Millions of people have seen the “That Mitchell and Webb Look” video where comedians enact the absurdities of what it would be like at a homeopathic ER. A man with suspected internal injuries is rolled into accidents and emergency department and given extremely diluted substance. However, did you know that Sweden got its first homeopathic ER just a couple of months ago?
It is part of the Salve Health Center situated at the Maria Square in central Stockholm and it opened its doors in early January of this year. Behind the initiative stands three women: Carita Bramstedt, Päivi Barsk and Viveca Wilhelmsson. All of them either run their own homeopathic practices or “education” programs in homeopathy. In this post, we will look at who these people are and their goals, science-based objections to both their individuals claims and the homeopathic ER, their responses to criticisms and recent events.
Who are the people behind the homeopathic ER?
According to her website, Bramstedt considers herself a “classical homeopath” and is the chairperson of the Swedish Academy for Classical Homeopathy (SAKH). She has a three-year degree in civil economics from The Stockholm School of Economics, but became a homeopath after taking a three-year program in classical homeopathy. She has also attended various seminars on homeopathy throughout the years. Beyond that, she has no medical degree or formal training in medicine.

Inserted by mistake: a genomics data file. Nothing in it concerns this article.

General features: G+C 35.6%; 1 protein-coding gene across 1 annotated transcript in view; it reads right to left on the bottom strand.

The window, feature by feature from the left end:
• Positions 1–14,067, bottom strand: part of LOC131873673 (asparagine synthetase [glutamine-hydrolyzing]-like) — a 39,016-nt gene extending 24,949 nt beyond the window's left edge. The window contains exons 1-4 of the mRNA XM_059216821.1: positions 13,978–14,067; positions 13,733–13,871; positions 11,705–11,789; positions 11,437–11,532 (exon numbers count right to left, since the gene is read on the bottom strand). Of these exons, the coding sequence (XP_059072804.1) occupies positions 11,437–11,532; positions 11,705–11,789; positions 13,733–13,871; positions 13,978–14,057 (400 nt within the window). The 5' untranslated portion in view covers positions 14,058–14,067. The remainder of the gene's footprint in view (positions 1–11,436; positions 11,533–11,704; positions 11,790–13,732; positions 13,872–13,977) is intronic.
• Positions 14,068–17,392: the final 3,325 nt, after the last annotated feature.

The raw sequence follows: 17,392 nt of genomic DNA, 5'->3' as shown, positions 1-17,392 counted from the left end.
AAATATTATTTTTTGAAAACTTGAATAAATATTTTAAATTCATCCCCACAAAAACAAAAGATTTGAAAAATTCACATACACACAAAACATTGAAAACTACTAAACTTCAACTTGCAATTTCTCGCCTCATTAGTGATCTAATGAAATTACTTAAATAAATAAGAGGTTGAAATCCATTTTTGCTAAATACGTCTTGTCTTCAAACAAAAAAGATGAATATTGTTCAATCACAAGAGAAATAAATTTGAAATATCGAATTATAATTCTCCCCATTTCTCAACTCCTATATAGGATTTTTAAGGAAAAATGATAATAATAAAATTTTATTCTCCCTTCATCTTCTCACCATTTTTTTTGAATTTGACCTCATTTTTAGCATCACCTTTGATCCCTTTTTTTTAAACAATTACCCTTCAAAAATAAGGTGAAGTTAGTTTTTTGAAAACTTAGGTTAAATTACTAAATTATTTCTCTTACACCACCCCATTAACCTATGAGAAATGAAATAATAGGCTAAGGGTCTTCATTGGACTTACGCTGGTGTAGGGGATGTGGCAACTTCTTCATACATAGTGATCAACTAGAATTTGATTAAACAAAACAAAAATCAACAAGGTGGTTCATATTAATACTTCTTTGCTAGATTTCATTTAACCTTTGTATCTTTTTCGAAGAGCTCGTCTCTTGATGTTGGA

Things looks slightly better for Barsk. She claims to have worked “a couple of years” in the health care system in the 1980s and taken 65 points (65 weeks in the old Swedish system) in basic medicine from Umeå in the late 1990s. Barsk is a classical homeopath and has taken a four-year program. In addition, she has taken courses in various other quack treatments such as Reiki, supplements and reflexology. Like Bramstedt, Barks has no medical degree and no formal training beyond the couple of years she worked in the health care system (presumably as a care assistant?) and ~1.5 years of introductory medicine.
Wilhelmsson has a degree in psychology from the 1970s, yet no medical degree or formal training in medicine either. Looking at her background page, she has spent at least 11 years taking courses and programs in various complementary and alternative practices, including homeopathy. Like Bramstedt, Wilhelmsson can be found higher up in the homeopathic food chain as she is the person behind the program in classical homeopathy at the International Academy.